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With feet firmly on ground singer Shriram Iyer is trying to rise from the crowd of music artists in Bollywood today. The truth isn’t past him. He says he knows he is not a Mika Singh or Arijit. His ultimate dream? To earn moolah from Bollywood, because paapi pet ka sawaal hai, then produce his own music. With 15 years of Classical music (both Hindustani and Carnatic) training in music, Shriram complaints about the non-existence of an ‘industry’ to represent musicians in India. Although, he has nothing against Bollywood, it bothers him that its music is the only art form in music that’s popular. Not one to leave things grey, Shriram made matters white and black with bluntness, and sometimes at the risk of being politically incorrect.

Don’t want to stereotype or anything, but Iyers families usually produce doctors and engineers. Are you the black sheep of the family or did your parents support your choice?

Oh, no. There was a lot of shout and brawl when I told my parents about pursuing music full-time. I am a Commerce graduate. I’ve worked in the software industry, then went into construction. But, nothing could keep me away from music. I did face resistance, but all that’s in the past now. My parents see that this field also has money. As long as my future is secured, they are not worried.

Tell us about your rock opera stint with Lillete Dubey…

This is about years back! Shankar Mahadevan mentioned my name to Lillete and I was called to be the narrator of sorts. The play was on Mahabharata, in rock opera style. It was called Jaya. Since Mahabharata is vast, the plot was leaped through songs. I used to sing those.

Your latest cover of ‘Bolna’ has received 20,000 views in 2 months. That’s quite a number! Do you think YouTube will help artists like you and the upcoming ones?

YouTube’s organic reach hasn’t really taken off in India. Unless you do collaborations featuring famous artists, it doesn’t work. My latest is a cover, but I am not very keen on producing covers on my YouTube page. If I put some content there, ideally it should be my originals. And those won’t work, unless I have a great video or a celebrity. But, YouTube is good in a way because singers in Bollywood get stereotyped. I I hung out with Mika Singh recently and he sang some amazing tunes that you’ll never hear him sing for public. So, if an artist wants to produce something on his/her own, apart from the run-fo-the-mill music created, one can put it there. Music directors have actually started noticing artists on YouTube. So, that’s a good thing.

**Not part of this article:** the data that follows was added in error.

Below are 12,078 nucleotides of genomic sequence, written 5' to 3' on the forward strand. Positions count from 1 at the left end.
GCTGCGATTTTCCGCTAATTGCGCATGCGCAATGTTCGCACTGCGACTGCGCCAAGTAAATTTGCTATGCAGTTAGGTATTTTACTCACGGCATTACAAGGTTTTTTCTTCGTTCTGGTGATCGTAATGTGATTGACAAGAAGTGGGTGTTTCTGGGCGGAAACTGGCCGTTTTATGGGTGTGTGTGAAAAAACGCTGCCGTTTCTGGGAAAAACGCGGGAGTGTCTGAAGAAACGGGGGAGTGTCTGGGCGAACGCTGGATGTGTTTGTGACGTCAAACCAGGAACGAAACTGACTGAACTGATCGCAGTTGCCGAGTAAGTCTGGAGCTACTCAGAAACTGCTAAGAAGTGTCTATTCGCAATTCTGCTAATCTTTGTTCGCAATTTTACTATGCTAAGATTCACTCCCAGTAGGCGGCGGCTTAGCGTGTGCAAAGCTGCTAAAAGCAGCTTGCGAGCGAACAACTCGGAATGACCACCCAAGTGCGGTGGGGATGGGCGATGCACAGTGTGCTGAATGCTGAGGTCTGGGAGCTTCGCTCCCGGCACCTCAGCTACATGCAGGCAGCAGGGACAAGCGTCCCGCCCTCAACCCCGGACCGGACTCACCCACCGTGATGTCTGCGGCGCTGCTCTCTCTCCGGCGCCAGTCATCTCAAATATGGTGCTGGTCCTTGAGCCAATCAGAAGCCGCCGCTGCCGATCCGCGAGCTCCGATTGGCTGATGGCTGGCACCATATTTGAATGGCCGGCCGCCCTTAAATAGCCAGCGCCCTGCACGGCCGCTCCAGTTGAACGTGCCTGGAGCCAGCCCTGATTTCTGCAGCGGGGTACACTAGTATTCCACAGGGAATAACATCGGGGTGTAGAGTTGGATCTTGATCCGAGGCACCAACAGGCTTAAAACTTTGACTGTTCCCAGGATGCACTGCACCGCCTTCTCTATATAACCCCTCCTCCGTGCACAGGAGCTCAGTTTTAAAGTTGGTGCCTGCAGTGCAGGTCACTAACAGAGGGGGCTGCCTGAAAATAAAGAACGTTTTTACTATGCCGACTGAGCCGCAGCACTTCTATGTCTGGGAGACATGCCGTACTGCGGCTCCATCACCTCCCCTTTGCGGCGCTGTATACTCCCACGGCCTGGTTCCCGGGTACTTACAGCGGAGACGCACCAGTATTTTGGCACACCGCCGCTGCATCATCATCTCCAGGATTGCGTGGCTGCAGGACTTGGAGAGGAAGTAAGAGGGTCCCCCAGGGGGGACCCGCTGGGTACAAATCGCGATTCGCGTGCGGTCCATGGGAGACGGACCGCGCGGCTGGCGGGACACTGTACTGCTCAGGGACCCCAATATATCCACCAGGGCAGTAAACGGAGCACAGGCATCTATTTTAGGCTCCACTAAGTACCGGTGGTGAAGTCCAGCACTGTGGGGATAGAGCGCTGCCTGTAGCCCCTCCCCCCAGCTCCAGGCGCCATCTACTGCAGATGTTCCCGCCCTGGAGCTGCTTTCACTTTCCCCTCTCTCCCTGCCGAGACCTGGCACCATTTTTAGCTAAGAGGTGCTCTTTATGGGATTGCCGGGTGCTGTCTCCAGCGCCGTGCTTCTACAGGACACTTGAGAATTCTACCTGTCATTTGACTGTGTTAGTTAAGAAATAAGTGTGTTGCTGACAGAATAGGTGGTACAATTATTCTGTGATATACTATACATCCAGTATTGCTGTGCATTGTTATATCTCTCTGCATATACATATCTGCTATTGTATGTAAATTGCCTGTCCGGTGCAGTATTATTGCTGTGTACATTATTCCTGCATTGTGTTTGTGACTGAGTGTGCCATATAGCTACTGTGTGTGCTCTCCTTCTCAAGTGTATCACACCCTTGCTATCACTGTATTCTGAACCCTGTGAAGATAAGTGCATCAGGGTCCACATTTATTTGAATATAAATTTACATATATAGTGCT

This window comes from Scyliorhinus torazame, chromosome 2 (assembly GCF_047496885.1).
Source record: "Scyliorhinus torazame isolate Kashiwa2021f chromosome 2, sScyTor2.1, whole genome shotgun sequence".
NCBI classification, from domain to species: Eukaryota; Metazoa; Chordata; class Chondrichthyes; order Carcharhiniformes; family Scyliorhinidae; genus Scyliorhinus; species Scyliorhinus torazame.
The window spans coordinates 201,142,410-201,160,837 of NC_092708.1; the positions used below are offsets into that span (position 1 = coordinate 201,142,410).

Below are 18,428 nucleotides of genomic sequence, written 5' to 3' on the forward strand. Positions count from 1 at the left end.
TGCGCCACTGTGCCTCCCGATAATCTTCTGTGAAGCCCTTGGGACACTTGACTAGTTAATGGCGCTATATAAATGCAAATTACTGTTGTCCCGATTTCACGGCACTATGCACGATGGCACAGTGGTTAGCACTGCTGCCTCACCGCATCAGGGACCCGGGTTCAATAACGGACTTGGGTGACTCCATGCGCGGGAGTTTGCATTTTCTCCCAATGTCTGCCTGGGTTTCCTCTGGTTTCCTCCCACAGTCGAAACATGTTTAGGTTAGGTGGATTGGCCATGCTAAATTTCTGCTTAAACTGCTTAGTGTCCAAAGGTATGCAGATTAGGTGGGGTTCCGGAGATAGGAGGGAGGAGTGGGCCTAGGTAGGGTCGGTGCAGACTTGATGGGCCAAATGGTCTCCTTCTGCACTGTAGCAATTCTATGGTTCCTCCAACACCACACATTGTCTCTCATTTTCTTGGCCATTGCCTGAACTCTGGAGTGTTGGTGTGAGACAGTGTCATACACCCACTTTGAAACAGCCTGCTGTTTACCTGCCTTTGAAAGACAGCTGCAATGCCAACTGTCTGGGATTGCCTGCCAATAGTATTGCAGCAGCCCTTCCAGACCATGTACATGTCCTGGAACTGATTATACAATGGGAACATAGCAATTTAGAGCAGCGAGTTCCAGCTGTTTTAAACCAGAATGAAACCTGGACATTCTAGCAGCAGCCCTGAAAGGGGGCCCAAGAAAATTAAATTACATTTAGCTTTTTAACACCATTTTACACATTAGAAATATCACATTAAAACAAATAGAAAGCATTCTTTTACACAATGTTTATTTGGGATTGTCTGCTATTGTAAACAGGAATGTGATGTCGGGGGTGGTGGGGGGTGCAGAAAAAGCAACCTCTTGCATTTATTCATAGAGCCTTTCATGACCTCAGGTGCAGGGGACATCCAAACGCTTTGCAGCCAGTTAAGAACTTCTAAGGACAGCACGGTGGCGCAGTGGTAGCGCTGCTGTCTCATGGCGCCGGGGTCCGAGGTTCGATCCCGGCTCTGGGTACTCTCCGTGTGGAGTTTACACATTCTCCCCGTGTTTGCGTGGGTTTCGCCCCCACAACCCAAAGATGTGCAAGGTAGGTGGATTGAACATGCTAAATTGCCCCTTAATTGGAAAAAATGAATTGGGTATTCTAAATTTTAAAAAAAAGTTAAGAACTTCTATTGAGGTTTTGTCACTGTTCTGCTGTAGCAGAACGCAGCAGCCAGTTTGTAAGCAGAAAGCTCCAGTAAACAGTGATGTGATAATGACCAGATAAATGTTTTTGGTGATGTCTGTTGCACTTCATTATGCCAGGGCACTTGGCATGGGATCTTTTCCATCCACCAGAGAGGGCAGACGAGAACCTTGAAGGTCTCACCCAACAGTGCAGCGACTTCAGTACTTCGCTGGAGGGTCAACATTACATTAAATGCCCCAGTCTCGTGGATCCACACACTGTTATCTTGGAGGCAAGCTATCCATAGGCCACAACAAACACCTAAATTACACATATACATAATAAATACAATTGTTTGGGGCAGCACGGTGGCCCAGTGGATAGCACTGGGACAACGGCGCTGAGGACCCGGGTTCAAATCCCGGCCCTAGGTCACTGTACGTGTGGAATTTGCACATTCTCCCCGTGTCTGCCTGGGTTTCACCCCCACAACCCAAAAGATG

Are you planning to release an original on YouTube anytime soon?

Yes, my original single with Harshdeep Kaur will come out soon. But, it won’t be released on my channel. See, for my song to work, I need an audience base. ‘Strumm Sound’, a YouTube channel has quite an impressive reach in the social space. So, the song will be released on that channel. I’d like to collaborate with Shankar Tucker. He has a huge fan base on social media.

Who are the international artists you’d like to collaborate with?

(laughs) Well, for popularity and reach I’d love to collab with Chris Martin. But, if you ask my personal choice then I’d love to make music with John McLaughlin and Zaki Hussain.

You’re a jury member on Sa Re Ga Ma Pa now. Tell us about it. Also, what’s your favourite medium – television, playback or live concerts?

Sa Re Ga Ma Pa has been going good. There’s a lot of visibility in television. I mean, you could sing a 50 hit songs, but if you the audience doesn’t see you on TV, you’re almost nothing. Honestly, I took this up for visibility. Plus TV pays good too! But, the perk of working for this show is that I get to hang out with a lot of talented artists. But, my favourite will always remain live concerts. The instant reaction, the energy and interaction is tremendous. I’ve performed across the globe and it’s the most fulfilling thing for a singer.

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